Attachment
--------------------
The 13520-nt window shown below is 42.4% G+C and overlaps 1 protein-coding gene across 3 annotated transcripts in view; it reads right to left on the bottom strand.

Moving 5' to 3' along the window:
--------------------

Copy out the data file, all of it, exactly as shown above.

The 13520-nt window shown below is 42.4% G+C and overlaps 1 protein-coding gene across 3 annotated transcripts in view; it reads right to left on the bottom strand.

Moving 5' to 3' along the window: